“If I’ve learned anything – anything – getting older, it’s the value of moment-tomoment enjoyment. When I was young, all my career was “If I do well tonight, that means that Wednesday will be better. That means I can give this tape to mya gent and…” It was thiis ongoing chess game. And that is a really disappointing game, because when you get to checkmate, it never feels liek it should. And there’s another board that they never told you about. So if I come here and talk to you, if I have an enjoyable three hours, god damn it, that counts.” (45)

Chris Rock
“I did some things that sucked. But you learn more from fucking up than you do from success, unfortunately. And failure, if you don’t let it defeat you, is what fuels your future success.” (70)

“I did stand-up for fifteen years before I broke, you know.” (70)

Jason Segel
“We would get the script on a Friday, and Seth and James and I would get together at my house every Sunday, without fail, and do the scenes over and over and improve them and reallyt hink about them. We loved the show. And we took the opportunity really, really seriously.” (95)

Seth Rogen
“We felt if we made the scenes better on the weekend, if we came in with better jokes, they would film it. And they would! And we didn’t know it at the time, but that was completely unindicative of probably every other show that was on television.”

James L. Brooks
“I think the whole thing with writing – generally, you push and push and push and then, come on already, when do you pull? At a certain point, it pulls. I mean it’s pulling you forward and you’re not working so hard. You’re not laboring. You’re serving. Laboring becomes serving.” (145)

Jerry Seinfeld
“I was a minimalist from the beginning. I think that’s why I’ve done well as a comedian. If you always want less, in words as well as things, you’ll do well as a writer.” (186)

Jimmy Fallon
“We just went in knowing that we might get canceled. And if you’re going to go down, you have to go down doing what you like doing and what’s fun for you, because I don’t ever want ot do something painful and then have everyone go, “Hey, that works. Keep doing that painful thing for years.”” (216)

“Out of all the things I watched to get ready for this job, Larry Sanders was the ultimate – that’s the ultimate piece of advice I’d tell anyone to watch if you’re doing a talk show. It’s so real and so well done. That’s how a show gets made.” (221)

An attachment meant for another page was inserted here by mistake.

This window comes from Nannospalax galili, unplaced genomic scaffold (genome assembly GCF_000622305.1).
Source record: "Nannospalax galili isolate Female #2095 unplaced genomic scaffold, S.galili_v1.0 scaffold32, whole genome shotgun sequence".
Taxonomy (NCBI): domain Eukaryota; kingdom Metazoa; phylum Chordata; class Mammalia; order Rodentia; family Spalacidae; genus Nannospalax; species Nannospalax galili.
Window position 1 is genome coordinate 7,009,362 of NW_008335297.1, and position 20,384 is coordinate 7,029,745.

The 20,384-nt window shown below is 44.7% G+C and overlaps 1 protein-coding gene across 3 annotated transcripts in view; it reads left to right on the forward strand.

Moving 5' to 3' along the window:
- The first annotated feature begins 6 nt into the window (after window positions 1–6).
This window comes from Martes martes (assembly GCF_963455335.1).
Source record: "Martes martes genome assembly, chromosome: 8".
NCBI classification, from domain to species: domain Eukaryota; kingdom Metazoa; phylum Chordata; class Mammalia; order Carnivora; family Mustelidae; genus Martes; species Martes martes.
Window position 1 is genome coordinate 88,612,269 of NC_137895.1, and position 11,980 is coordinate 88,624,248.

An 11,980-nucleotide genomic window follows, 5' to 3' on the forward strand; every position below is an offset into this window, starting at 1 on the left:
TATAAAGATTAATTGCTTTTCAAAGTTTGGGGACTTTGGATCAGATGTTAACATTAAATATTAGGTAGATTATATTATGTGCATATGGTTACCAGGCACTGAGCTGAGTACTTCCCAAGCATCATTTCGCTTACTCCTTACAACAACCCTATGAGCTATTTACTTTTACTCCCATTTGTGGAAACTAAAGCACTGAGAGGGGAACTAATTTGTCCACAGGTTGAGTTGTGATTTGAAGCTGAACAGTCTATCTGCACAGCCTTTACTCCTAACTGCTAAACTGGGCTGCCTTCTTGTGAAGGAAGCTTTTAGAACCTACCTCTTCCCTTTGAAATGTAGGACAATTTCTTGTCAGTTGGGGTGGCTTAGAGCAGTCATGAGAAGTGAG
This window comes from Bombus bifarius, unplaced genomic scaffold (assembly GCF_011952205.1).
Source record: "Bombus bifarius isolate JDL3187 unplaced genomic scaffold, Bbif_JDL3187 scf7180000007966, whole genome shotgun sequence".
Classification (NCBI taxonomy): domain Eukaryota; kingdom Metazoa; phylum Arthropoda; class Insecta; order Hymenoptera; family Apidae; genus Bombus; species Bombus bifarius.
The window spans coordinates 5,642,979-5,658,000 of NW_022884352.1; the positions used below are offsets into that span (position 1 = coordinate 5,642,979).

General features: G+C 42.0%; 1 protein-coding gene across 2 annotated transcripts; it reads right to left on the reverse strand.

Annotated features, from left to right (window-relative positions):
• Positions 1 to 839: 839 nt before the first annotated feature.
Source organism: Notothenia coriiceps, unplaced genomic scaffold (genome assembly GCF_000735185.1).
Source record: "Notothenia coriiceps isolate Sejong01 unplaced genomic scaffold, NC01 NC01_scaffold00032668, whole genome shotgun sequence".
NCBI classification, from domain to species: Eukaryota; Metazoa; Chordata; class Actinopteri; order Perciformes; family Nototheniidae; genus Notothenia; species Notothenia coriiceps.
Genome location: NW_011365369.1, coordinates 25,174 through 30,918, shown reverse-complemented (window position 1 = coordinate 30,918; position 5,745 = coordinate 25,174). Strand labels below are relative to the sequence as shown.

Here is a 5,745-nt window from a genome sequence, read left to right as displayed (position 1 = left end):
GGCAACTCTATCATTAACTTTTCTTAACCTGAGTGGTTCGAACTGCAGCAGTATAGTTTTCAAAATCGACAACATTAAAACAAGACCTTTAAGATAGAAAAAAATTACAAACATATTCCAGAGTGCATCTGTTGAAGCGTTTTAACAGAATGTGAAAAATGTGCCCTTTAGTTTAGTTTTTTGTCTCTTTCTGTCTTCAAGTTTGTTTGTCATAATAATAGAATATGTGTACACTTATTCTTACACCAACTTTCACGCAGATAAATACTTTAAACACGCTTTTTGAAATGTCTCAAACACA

Jon Stewart
“Think of how much energy it takes to fuck with people. What if you try to use that energy to get the show done faster and better and get everybody out by seven? If I go into the morning meeting and I have clarity, and I can articulate that clarity, everybody’s day is easier. If that doesn’t happen, it’s my fault.” (231)

“Intention is a really big thing at this show. We always want to know where’s the intention, and, now, let’s find a path to that intention.” (232)

“It’s so important to remove preciousness and ownership. You have to invest everybody in the success of the show, and to let them feel good about their contribution to it without becoming the sole proprietor of a joke. There has to be an understanding that, that may be a great joke, but it might not serve the larger intention, or the narrative, of the show. You have to make sure that everybody feels invested without feeling that type of ownership.” (233)

Larry Gelbart
“I don’t worry about what they’ll get. I write for myself on the assumption that there are a number of people who have similar sensibilities and will appreciate what it is that I thought was good enough to present, not to them but to me.” (261)

Louis C.K.
“You want it to be compelling, that’s all. The likable thing is not really worth much. It’s a low-wattage bulb, you know.” (301)

“I never cared if I got cancelled. That’s the only thing that makes me do this stuff well, is I was willing to let the job go any day.” (302)

Mel Brooks
“John Calley said, “Mel, if you’re going to go up to the bell, ring it.” (335)

Michael O’Donoghue
“The way that you program is you put your best thing first, and your second-best thing second, and your third – because you’re just trying to fight sleep.” (353)

Mike Nichols
“I’m too good of a director to like me as an actor. I can get better people.” (366)

Roseanne Barr
“Today they want no part of anything having to do with class on TV. No part. Because it’s too true.” (399)

Spike Jonze
“When I’m making a movie, I want to be responsible and listen to the concerns of the people who gave me the money. But at a certain point, I have to put that all out of my mind because it’s not the responsibility of that movie. That movie’s responsibility is to be true to itself. If I don’t get to make another movie, I’ll make something else. I’ll make a movie for a milion dollars. I’ll go write a short story.” (440)

“I just don’t start to make another movie until I feel clean again from the last one.” (443)

“My job really isn’t to know how many people are going to like something. My job is to know what a movie’s about to me, and to know that I need to make it. It’s somebody else’s job to say, “okay, that budget makes sense or doesn’t make sense.” Once they gamble on it, that’s their gamble and I’m gonna be their partner in it, but we have to support each other.” (444)

“When I finished Her, I thought, Okay, I’ve done everything I can do to give this as much love as I could give it and now it’s gonna go off and be what it’s gonna be. If it gets loved I’ll be proud and if it gets hated it’ll hurt, but I also know that what I have done with my friends and collaborators will never change.” (447)